Support SF BayView
Donate or Subscribe to SF Bay View
Follow Us Twitter Facebook

Saving Our Future combats high infant and maternal mortality rates among Africans and African Americans

May 2, 2013

by Laura Savage

African and African American women face an infant and maternal mortality crisis in America! Infants and maternal mortality rates in these communities are twice as high as the rates for white women in the U.S.

Black mother, childThe African Women’s Development Fund USA (AWDF USA) has launched an awareness campaign, Saving Our Future, to educate community members and organize the leadership in hopes of changing the pattern. The campaign, funded by the California Endowment and the Kendra E. Burroughs Memorial Fund, grew from a series of community dialogues in 2012, where community partners from all over the Bay Area participated in panel discussions to make people aware.

It is now in its public phase, where information is being spread to the greater public as a means to lower African American and African infant mortality rates.

Saving Our Future is a two-year multi-media campaign and community dialogue that kicks off at the annual Soul Stroll, an event hosted by the African American Community Health Advisory Committee, on May 18 in San Mateo at Coyote Point Park.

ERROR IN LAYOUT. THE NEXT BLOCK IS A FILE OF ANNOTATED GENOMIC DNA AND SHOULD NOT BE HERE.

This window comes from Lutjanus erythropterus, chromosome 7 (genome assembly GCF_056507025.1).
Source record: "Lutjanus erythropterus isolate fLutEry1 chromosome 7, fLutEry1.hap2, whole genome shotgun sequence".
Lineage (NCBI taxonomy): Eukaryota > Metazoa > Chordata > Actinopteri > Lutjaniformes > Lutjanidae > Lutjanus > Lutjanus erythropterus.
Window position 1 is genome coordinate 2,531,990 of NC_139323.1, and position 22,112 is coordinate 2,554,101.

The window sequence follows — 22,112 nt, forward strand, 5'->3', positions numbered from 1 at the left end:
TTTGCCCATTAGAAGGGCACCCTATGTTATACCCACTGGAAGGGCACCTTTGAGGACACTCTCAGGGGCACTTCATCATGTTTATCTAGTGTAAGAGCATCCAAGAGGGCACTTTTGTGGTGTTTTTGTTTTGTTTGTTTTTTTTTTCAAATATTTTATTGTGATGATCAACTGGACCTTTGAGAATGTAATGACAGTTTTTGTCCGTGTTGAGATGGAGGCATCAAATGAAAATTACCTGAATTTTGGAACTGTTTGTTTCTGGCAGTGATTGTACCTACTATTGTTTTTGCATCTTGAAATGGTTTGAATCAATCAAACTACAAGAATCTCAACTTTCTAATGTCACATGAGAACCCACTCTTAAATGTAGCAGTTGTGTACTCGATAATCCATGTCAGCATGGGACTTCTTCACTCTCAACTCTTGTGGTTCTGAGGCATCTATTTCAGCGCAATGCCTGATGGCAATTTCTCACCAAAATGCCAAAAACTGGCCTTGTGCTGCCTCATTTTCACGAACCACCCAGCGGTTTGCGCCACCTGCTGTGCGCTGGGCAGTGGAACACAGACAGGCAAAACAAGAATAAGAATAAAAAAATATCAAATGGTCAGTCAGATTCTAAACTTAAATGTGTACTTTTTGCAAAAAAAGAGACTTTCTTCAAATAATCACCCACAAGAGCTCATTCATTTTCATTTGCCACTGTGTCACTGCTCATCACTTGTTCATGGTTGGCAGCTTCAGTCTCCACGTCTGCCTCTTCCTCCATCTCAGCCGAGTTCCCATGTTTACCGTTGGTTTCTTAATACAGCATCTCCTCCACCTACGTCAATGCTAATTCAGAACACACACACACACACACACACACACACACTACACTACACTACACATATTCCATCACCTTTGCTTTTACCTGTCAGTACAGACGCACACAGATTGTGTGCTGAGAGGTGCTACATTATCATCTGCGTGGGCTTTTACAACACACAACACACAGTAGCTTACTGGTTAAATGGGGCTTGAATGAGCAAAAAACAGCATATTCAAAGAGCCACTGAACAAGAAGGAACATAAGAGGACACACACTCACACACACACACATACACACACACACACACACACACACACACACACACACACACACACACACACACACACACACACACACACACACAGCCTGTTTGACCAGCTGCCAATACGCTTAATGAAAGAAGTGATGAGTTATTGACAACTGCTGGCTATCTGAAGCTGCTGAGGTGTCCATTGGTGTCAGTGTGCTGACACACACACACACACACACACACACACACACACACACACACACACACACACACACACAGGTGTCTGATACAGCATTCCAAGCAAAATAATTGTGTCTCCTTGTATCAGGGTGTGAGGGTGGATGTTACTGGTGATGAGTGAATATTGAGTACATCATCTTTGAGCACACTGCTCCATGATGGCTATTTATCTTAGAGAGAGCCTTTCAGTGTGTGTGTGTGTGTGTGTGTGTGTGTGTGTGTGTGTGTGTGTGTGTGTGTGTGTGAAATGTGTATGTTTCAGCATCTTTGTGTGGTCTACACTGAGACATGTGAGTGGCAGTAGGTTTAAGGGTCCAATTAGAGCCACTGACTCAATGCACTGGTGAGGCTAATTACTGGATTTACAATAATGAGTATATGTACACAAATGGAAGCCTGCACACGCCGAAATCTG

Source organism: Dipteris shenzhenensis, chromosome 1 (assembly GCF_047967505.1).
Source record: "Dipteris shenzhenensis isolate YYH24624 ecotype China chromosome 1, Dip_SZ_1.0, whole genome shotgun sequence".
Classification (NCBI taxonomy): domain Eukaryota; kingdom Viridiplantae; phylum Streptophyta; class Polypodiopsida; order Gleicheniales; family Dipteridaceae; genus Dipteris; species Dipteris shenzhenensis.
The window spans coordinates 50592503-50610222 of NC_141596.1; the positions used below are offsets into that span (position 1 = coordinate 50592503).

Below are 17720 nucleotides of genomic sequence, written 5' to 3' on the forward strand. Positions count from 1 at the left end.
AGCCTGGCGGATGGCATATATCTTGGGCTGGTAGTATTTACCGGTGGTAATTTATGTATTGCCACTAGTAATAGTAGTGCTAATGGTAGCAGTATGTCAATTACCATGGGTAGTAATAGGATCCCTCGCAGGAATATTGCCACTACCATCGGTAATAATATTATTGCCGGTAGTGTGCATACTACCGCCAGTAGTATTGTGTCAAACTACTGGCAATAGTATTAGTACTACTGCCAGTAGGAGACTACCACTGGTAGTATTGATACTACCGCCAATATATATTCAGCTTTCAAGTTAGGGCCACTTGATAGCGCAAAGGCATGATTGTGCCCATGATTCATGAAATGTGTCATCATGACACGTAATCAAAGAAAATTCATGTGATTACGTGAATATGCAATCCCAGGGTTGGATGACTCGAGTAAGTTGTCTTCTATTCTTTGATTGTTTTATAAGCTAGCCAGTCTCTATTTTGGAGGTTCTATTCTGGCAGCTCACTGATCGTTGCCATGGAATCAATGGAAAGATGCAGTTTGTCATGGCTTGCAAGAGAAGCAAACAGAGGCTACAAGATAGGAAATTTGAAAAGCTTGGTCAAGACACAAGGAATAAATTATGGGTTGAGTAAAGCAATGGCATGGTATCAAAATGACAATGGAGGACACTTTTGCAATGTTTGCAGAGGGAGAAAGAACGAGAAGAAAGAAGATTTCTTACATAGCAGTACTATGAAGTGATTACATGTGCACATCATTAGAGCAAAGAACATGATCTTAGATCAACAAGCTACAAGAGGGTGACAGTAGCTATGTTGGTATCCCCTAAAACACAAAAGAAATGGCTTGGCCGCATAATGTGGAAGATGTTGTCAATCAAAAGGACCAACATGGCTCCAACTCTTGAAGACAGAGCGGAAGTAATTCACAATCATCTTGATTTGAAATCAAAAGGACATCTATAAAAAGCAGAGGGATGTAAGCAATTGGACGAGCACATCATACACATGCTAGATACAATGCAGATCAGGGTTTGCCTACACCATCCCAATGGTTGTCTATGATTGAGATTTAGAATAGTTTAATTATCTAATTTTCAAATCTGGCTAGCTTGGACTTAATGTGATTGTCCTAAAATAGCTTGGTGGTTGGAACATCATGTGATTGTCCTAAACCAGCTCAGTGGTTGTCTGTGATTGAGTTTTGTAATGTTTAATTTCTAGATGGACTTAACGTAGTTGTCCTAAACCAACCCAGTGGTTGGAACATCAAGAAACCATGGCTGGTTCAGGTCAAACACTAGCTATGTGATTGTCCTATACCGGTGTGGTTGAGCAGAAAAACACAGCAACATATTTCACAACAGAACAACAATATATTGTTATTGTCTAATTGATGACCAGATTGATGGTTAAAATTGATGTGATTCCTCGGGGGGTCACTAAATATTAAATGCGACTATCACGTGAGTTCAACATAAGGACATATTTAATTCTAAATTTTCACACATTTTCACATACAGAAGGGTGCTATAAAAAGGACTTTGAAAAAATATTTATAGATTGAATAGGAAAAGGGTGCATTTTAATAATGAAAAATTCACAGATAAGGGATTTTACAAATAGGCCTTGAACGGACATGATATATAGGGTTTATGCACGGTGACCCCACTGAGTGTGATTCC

AACHAC’s vision is “to eliminate health disparities through innovative models of health education and services across generations and diverse communities.”

“The AACHAC has been a partner in Saving Our Future for some time now as we’ve geared up the campaign,” says Nancy Deyo, senior advisor of communications for AWDF USA. “We felt that the Soul Stroll for the African American and African immigrant communities, among other communities, was the perfect venue for us to launch (this campaign) because it brings together 3,000 people in the Bay Area who have an objective about how to improve their overall health.”

There will be a booth at Soul Stroll to hand out information about how to have a healthy birth.

“This is really the first step that we’re taking in this new public awareness campaign to try and get the community to join up with us in combating this problem,” said Deyo.

Participants can sign a petition and pledge to join efforts and show they are committed and interested in spreading information to others and contacting public officials to show support for the campaign.

African and African American women face an infant and maternal mortality crisis in America! Infants and maternal mortality rates in these communities are twice as high as the rates for white women in the U.S.

In an April 17 press release for Saving Our Future, the AWDF USA wrote: “African-American and now second-generation African immigrant women of all backgrounds have the country’s highest infant mortality rate – more than two times the infant mortality rate of white women. And African-American women die in childbirth at four times the national average.”

A preview of the campaign’s 30-minute cable show previews Jackie Copeland-Carson, AWDF USA executive director, speaking with other health care and community leaders about Black infant and maternal mortality rates and what it’s going to take to change the cycle. The entire show will be aired on Channel 30 in early May for the Palo Alto area and later streamed on the Midpeninsula Community Media Center website for all to access. Currently, there are short video clips available on YouTube that individuals can watch.